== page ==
Jury awards Senate staffer $2.7M in discrimination suit

Jury awards Senate staffer $2.7M in discrimination suit

A jury awarded Senate policy adviser Talonya Adams $2.75 million on Wednesday after finding she was fired due to racial and sex-based discrimination. 

It marks the second time Adams, who represented herself, won a lawsuit against the Senate in U.S. District Court over her termination in 2015. 

At the time, Adams, a Black woman, claimed that a white male majority caucus adviser was making over $30,000 more than her. She requested a raise but was later fired while in Seattle taking care of her son, who was sick at the time.  

Adams filed a lawsuit against the Senate in 2017, and a jury ruled that then-Senate Chief of Staff Wendy Baldo, former Senate Minority Leader Katie Hobbs – now the secretary of state – and Democratic caucus Chief of Staff Jeffrey Winkler were among those who discriminated unfairly against Adams.  

Talonya Adams

The court ordered the Senate to rehire Adams and awarded her $1 million in damages in 2019.  

Adams asked that her lost wages be calculated based on the higher salary of a white male colleague in the same position and asked to be reinstated with a higher salary than any of her white male Democrat colleagues. 

In 2020, U.S. District Court Judge Douglas Rayes granted the Senate’s request for a new trial to relitigate the retaliation allegation after finding that Adams did not present evidence to the jury to back up that claim. 

On Wednesday, the jury again sided with Adams. 

The Arizona Capitol Times confirmed earlier reporting by 12 News’ Brahm Resnik that the jury awarded Adams $2.75 million, including $750,000 for discrimination and $2 million for retaliation. 

It is still unclear whether Adams will walk away with the $2.75 million, though. 

After the original jury awarded Adams $1 million, U.S. District Court Judge Douglas Rayes reduced that award to $350,000 in accordance with federal discrimination laws, which imposes a cap on damages based on the number of employees a company has. 

That’s because Adams was – and continues to be – a staffer for Senate Democrats. And part of her lawsuit was based on her contention that she informed Katie Hobbs, now a Democratic gubernatorial candidate, of her concerns about discrimination by her immediate superiors but that Hobbs, then Senate Minority Leader, did not deal with it but instead was at least part of the decision to fire her.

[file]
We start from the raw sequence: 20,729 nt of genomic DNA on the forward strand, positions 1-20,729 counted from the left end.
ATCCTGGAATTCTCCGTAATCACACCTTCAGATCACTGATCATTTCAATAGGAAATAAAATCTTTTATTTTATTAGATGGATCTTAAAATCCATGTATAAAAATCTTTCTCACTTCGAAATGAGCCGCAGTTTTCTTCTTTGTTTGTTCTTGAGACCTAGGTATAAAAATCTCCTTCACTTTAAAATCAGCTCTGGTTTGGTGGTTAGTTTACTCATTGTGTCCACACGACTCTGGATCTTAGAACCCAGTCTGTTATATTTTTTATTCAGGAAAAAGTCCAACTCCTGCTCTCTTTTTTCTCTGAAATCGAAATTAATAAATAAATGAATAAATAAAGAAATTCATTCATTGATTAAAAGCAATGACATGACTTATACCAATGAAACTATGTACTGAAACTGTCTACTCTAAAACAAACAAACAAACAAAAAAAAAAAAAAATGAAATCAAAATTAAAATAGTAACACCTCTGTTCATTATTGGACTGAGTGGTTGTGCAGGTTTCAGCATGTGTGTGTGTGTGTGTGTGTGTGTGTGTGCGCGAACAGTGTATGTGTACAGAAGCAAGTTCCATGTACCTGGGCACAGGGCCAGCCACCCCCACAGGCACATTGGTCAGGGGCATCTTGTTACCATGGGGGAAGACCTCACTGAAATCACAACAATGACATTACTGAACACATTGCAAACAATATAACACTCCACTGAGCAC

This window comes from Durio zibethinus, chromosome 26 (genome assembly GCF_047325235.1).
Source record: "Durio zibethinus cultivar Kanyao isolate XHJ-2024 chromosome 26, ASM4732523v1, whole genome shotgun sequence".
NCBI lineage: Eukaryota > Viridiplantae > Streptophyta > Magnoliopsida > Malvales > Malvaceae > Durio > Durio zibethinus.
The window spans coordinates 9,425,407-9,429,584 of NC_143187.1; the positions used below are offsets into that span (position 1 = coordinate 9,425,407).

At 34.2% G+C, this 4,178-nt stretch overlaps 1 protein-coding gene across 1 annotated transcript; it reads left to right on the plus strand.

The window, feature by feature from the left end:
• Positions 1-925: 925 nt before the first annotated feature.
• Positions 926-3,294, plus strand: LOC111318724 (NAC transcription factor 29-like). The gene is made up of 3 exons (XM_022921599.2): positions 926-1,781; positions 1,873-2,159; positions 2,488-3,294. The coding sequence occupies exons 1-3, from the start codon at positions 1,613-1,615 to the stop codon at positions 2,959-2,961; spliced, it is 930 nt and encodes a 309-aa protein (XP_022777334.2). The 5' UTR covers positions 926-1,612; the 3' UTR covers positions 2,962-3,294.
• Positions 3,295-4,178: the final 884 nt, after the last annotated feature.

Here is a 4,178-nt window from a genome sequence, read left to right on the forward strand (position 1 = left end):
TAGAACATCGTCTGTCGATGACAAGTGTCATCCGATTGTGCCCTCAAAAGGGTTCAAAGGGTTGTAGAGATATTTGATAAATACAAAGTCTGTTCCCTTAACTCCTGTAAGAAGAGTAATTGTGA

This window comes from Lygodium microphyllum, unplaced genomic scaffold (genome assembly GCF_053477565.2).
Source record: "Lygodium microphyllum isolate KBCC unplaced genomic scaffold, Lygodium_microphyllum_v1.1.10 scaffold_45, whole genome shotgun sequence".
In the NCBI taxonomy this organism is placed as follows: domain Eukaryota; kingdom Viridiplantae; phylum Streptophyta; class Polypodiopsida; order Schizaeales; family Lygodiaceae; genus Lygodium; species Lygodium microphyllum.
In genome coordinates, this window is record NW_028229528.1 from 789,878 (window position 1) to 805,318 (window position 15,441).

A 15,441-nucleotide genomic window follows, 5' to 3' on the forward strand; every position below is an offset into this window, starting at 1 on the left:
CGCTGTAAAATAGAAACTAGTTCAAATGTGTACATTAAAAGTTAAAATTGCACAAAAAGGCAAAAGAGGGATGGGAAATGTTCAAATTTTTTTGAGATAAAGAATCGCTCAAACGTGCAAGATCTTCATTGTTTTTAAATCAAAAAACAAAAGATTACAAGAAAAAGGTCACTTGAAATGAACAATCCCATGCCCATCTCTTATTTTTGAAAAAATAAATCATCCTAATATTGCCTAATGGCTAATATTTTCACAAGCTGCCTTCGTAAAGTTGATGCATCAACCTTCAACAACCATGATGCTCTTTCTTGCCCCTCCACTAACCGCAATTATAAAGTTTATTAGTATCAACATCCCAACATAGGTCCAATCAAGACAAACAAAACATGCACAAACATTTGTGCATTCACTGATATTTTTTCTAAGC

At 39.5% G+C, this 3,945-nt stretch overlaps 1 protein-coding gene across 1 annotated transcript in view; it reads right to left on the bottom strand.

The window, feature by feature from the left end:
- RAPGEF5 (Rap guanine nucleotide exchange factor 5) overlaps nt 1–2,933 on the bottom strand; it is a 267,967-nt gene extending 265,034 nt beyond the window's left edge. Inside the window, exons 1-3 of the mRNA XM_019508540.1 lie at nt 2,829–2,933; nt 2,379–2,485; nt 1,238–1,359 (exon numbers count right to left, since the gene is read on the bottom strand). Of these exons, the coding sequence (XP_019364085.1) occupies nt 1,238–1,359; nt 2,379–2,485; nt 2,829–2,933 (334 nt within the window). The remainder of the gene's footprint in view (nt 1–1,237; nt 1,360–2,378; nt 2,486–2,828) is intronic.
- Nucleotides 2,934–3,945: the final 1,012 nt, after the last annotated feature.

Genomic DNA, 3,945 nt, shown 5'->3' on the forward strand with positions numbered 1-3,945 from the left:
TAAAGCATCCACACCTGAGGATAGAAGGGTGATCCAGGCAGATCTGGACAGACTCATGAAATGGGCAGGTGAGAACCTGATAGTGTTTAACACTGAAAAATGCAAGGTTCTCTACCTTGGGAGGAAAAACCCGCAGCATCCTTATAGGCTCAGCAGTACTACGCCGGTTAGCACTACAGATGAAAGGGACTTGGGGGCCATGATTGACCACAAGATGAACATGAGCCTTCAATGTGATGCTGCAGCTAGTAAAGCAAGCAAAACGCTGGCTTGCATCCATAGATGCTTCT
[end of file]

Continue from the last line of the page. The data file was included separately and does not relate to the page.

Adams did not respond to a request for comment. 

The verdict already is causing political ripples. Other candidates in Arizona’s 2022 governor’s race are already commenting on the verdict, using it to question Hobbs’ qualifications for the job. 

“There is no place in Arizona for hate or discrimination,” Democrat Marco Lopez said in a statement provided by his campaign. “This raises serious questions that Secretary of State Hobbs must answer and will cost taxpayers millions of dollars. As governor, I will not tolerate this type or any kind of discriminatory behavior in my administration,” 

Former state Rep. Aaron Lieberman, another Democrat running for governor, said, “This type of discrimination is abhorrent to all Arizonans. As Democrats, it is unacceptable from someone who wants to serve as our Governor.” 

A spokeswoman for Hobbs’ declined to speak on the record but forwarded an emailed statement that largely blamed the Senate Republican Caucus for underpaying Democratic staffers.

“The state legislature, both in 2015 and today, is run by Republicans who pay their staffers more than the Democratic Senate staff – which is dramatically more diverse than the Republican staff,” the statement read. “This problem is systemic, it persists today, and it needs to be fixed.”

But 12 News reported that Hobbs testified at the new trial this week that the dismissal was a “group decision” done by “consensus,” with the ultimate dismissal done by Baldo, then the Senate chief of staff.  

Hobbs, then two months into the job of minority leader, also testified that she had “lost trust’” in Adams over several issues, including her decision to take emergency leave to care for her son in Seattle – leave Adams’ supervisor approved. 

“I do not question that she felt discriminated against,” Hobbs said in an earlier interview with Capitol Media Services after the first verdict. But Hobbs also said that no one was wrongfully fired when she was heading the Senate Democrats. 

But Adams, also talking with Capitol Media Services after the first trial, took a swat at Hobbs for maintaining her position that her firing was justified, even after jurors concluded otherwise. 

“To have a sitting secretary of state state that there was no discrimination I think is disrespectful to our judicial system,” Adams said. 

In her 2019 interview, Hobbs said the fact that Adams was paid less than some others had nothing to do with race, calling it an issue with the salary structure. 

“Democratic staff get paid less than Republican staff,” she said. 

Hobbs testified at the new trial that she did not know that anyone had, in fact, approved the emergency leave. And she said that she wished he had been a “better ally” for Adams. 

Hobbs also issued a statement to 12 News stating, in part, “I should have been a stronger ally in this instance.” 

“I apologize to Ms. Adams,” she wrote. 

Capitol Media Services contributed to this report